NPA partner fears the end of minorities in Iraq
The majority of Iraq’s Christian Yezidi population remains displaced by ISIS. Forced to live in streets and unfinished buildings, they will either die or leave the country, NPA partner organization fears.
This fall, the Muslim extremist group ISIS has taken over the majority of the area where Iraq’s minorities, like Christians and Yezidis, used to live. Having fled from ISIS, thousands of internally displaced persons are living in the Kurdish part of the country. A large number of them belong to the Christian and Yezidi minorities.
“They are living on the street or in unfinished buildings. It is a very unsafe environment, especially for women”, says Hussam Salim of NPA partner organization Yezidi Solidarity and Fraternity League. He had to flee himself, when ISIS took over the city of Bashiqa, where the Yezidi organization had their main office. The office was partially destroyed, and now has the ISIS flag on it.
The NPA partner is providing the displaced with shelter and food as well as they can. Many volunteers are helping, and the organization has been able to reach many families. But the needs are much greater than the response, and Salim is worried about the minority population of Iraq.
“The situation is very bad. Many children have become orphans because of ISIS, and with winter coming, tents are not enough to shelter them. We don’t even know how many children are displaced and orphaned, nobody is keeping track”, he says.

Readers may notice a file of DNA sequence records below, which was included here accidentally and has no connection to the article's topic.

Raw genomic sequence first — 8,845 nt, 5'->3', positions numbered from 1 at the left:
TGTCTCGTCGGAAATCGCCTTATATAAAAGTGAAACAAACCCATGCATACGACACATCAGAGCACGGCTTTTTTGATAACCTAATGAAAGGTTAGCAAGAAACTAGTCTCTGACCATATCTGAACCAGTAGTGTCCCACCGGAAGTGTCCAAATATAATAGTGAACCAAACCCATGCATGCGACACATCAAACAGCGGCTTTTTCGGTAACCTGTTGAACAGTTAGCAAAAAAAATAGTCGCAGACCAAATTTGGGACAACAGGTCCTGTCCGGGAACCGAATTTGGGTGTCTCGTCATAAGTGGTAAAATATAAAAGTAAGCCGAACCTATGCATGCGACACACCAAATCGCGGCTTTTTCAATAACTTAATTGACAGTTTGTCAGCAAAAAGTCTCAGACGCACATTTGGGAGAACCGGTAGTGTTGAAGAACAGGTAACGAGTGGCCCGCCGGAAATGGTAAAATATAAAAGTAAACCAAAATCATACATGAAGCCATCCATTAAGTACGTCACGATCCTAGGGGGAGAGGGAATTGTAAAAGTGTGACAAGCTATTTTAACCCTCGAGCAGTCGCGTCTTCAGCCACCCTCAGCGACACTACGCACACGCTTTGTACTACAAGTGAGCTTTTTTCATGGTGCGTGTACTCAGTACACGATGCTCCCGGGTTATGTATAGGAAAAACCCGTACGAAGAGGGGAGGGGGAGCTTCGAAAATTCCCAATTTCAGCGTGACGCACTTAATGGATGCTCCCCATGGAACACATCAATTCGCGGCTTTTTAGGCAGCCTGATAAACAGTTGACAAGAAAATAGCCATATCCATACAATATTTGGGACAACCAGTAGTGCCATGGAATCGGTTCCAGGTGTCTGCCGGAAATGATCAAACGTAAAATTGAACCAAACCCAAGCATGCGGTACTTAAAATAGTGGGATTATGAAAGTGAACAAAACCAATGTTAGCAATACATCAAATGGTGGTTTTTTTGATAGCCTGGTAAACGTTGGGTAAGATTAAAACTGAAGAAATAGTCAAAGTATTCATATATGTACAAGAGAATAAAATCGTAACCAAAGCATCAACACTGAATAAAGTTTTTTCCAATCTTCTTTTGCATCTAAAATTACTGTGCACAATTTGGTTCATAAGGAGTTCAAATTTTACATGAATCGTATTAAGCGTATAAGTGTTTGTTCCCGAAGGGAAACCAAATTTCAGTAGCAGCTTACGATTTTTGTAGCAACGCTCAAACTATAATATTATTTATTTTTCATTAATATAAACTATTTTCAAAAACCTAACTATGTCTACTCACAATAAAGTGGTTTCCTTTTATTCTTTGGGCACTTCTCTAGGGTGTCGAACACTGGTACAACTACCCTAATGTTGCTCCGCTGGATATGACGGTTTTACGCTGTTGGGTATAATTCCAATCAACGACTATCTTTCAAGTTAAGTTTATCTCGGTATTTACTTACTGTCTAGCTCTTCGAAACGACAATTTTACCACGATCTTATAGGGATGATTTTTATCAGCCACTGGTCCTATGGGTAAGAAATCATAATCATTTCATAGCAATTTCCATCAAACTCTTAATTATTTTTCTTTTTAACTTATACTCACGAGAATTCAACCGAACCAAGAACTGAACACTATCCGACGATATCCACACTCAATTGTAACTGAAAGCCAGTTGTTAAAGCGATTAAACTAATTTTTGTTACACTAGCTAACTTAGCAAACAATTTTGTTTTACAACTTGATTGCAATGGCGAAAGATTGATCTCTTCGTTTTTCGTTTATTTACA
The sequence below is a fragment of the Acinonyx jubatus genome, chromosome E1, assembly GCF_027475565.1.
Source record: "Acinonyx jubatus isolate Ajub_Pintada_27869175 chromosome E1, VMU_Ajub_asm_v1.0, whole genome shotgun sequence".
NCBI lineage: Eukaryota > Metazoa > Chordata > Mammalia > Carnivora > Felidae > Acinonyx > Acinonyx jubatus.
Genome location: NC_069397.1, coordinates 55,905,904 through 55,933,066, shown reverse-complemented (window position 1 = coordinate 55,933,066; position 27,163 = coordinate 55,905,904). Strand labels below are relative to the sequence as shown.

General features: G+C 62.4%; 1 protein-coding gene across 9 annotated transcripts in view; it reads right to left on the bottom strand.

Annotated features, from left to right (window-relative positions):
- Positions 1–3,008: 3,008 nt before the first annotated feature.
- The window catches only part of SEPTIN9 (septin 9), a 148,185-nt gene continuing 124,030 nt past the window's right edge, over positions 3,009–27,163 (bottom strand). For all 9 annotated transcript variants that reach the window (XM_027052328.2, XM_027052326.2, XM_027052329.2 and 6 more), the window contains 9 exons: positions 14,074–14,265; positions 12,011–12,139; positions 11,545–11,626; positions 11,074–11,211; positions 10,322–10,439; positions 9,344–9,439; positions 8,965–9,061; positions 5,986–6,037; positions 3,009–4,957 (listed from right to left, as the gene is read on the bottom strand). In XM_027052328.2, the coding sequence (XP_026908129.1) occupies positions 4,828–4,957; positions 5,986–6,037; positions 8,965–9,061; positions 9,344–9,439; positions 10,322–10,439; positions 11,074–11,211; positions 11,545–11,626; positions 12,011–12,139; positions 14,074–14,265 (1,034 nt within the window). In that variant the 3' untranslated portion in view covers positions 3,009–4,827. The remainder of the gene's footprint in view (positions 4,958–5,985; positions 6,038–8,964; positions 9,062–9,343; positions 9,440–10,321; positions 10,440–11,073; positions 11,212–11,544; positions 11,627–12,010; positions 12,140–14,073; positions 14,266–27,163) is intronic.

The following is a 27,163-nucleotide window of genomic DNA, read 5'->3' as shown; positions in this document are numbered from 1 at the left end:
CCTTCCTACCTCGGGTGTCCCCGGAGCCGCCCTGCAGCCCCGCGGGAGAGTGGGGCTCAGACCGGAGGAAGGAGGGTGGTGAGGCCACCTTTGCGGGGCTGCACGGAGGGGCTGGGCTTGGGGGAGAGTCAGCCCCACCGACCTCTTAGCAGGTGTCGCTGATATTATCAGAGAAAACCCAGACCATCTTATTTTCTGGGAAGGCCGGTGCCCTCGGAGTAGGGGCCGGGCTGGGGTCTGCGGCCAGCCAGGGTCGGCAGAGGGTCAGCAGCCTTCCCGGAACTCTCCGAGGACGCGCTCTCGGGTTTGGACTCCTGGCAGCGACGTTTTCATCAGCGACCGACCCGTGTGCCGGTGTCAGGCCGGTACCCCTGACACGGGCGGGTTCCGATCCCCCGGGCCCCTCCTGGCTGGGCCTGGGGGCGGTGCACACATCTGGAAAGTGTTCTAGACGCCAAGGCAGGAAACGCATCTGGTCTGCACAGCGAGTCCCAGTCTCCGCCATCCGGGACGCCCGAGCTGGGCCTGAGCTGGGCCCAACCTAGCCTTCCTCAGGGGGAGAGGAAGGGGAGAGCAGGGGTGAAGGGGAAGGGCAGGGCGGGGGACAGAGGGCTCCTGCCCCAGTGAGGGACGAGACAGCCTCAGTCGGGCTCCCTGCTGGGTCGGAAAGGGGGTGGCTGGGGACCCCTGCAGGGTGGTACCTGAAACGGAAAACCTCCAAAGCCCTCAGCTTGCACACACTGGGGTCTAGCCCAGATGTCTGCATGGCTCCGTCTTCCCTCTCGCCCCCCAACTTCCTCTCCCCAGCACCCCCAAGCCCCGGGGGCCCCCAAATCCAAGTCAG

With the terrible conditions, many Christians and Yezidis are fleeing the country altogether.
“When ISIS took over large parts of Iraq this fall, the Shia population went to the south, the Sunni stayed, and the Kurdish fled to Kurdistan. The Yezidi and Christian minorities also fled to Kurdistan, but now they are starting to leave. They have no place on the Iraq map anymore”.
Salim explains that many Iraqi minorities have already fled to Turkey, Jordan and other countries in the region.
“They are trying to find a way to get to Europe, the US or Australia. We fear that many will try to get to Europe by boat. They think to themselves: What opportunity do I have here? If I stay, I will die. That is why they are willing to risk their life”, he says.
Salim thinks in order for the minorities to feel protected, there must be a change in policy in Baghdad.
“Minorities need to be protected by certain policies, but more importantly the discrimination against us needs to stop. Minorities in Iraq are not free to take any job, and have less property rights. There needs to be a political solution to this in Baghdad”, Salim says.
“Otherwise, it will be the end of religious diversity in Iraq”, he says.